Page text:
Special People Need Special Consideration

You may have someone in your life that is struggling with a disability. You want to be helpful and even generous. They could use your financial help, right?

WAIT! If your someone is receiving Medicaid or other government benefits, helping them out may do more harm than good. Helping them out financially may cut their benefits to an extent that they will be out more money than you give them.

Here is an example:

I have a friend whose son was receiving Medicaid and SSI as he was disabled. The son’s father died and Social Security issued a check for death benefits to the son. Even though it was Social Security on both sides of the equation, the Social Security death benefits would disqualify the son for Medicaid and SSI benefits. Luckily, my friend knew enough to call an attorney. She had to scramble around and get the money put into a Trust, but at least she was able to do that and her son wasn’t knocked off SSI and Medicaid until his regular bills and expenses ate up the death benefit.

What is a Special Needs Trust?

A Special Needs Trust (SNT) is a trust that is set up so that money that a disabled person gets can be saved and spent on items that will better that person’s life.

Medicaid and Supplemental Security Income (SSI) are monies made available to disabled people who have little to no assets. In fact, recipients must have less than $2,000 non-exempt assets in order to qualify. Qualifying is not just a once and done thing either. The person receiving benefits must qualify every month. That means, in the case of my friend, if the Death Benefit was placed into the bank account of my friend’s son, Social Security would have said he had too many assets to qualify that month for both SSI and Medicaid. Then the $10,000 he received would have gone to pay the son’s medical expenses, ordinarily covered by Medicaid, and regular living expenses, paid for out of the son’s SSI check, until the $10,000 became less than $2,000. You can see how this is not a situation that would have benefited anyone other than Social Security.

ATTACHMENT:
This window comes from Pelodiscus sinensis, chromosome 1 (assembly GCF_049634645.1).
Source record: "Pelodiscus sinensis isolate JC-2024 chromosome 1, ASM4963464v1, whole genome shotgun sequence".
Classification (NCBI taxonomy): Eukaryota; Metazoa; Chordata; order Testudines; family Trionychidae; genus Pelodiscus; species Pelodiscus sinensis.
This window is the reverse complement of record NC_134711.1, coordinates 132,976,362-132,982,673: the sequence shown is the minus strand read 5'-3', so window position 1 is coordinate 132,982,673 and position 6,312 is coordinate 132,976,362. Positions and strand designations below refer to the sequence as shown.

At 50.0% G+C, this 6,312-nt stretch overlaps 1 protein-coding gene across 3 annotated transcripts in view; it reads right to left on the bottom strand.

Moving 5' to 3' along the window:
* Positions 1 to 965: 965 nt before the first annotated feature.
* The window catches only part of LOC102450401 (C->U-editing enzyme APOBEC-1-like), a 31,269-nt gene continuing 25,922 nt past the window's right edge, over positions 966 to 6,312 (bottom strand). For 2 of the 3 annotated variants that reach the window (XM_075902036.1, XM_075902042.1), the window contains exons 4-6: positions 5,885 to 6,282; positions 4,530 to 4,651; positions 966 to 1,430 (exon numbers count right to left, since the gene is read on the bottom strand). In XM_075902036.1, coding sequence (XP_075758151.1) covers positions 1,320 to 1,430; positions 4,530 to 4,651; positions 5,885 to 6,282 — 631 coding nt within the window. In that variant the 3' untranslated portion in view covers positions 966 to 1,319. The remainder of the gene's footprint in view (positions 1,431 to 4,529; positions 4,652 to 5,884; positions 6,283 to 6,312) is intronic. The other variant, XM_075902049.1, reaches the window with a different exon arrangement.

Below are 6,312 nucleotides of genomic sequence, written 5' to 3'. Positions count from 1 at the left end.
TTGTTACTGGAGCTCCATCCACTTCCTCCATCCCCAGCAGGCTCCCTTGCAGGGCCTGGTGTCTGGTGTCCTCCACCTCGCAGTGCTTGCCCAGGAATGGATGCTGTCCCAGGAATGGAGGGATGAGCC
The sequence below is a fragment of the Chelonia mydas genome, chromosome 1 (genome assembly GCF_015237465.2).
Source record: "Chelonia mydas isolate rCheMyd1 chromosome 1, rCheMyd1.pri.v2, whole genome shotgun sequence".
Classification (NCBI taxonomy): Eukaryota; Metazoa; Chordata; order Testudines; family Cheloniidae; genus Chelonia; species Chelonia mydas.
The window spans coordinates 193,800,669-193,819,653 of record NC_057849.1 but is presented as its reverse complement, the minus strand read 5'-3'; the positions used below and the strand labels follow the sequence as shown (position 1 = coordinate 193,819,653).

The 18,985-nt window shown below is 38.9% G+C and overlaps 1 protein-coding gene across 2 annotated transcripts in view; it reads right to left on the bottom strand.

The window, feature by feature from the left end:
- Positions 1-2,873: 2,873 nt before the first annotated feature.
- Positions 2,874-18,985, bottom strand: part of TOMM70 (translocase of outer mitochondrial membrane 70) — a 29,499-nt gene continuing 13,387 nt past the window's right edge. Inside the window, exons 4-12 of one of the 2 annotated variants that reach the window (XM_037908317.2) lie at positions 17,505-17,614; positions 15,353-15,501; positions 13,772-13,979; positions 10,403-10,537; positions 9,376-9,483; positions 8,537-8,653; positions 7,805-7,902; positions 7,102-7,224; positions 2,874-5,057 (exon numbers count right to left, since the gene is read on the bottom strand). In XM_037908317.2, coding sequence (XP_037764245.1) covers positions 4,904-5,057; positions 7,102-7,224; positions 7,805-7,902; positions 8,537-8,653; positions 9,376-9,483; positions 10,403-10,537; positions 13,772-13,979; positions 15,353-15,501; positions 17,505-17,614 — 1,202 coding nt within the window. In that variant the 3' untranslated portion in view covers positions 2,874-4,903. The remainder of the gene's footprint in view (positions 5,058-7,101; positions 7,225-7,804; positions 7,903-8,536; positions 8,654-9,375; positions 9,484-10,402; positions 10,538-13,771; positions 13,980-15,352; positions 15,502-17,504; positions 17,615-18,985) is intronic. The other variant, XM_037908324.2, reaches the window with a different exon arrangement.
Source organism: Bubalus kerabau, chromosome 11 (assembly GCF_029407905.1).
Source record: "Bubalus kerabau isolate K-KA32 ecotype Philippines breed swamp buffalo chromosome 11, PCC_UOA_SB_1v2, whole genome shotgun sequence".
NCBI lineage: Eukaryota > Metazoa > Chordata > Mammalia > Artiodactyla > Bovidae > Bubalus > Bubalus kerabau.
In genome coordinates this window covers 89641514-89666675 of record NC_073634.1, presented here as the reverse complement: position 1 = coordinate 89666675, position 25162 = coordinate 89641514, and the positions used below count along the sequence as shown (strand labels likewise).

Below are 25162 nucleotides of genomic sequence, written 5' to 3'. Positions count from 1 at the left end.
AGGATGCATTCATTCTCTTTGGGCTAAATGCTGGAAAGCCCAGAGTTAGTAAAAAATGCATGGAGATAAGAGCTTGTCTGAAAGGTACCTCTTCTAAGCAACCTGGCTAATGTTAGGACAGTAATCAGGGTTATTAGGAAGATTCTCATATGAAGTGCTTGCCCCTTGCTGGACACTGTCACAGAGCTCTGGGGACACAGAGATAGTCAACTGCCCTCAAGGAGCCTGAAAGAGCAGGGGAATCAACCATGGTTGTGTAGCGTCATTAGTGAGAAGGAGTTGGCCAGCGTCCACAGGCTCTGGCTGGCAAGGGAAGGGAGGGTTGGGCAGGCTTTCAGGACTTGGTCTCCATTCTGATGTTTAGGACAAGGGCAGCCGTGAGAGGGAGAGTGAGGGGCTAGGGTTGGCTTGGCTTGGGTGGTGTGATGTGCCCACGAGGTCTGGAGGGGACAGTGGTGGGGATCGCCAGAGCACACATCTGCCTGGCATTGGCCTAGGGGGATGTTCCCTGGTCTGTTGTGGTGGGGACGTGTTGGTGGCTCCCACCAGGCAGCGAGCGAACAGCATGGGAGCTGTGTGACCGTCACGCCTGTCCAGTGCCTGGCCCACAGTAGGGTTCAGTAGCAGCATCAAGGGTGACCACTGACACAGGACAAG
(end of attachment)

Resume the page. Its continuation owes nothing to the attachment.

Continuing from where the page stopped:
With a Special Needs Trust, the money is placed into a trust that is not considered to be an asset of the disabled person; however, the money is used for that person’s benefit. There are a bunch of rules about what you can and can’t spend the money on, but the general premise is that it pays for things that Medicaid doesn’t pay for: like a car, modifications to a home for the benefit of the disabled person, or even a vacation.

The point is, any money given to the disabled person, if put into a Special Needs Trust, really does end up making their life better.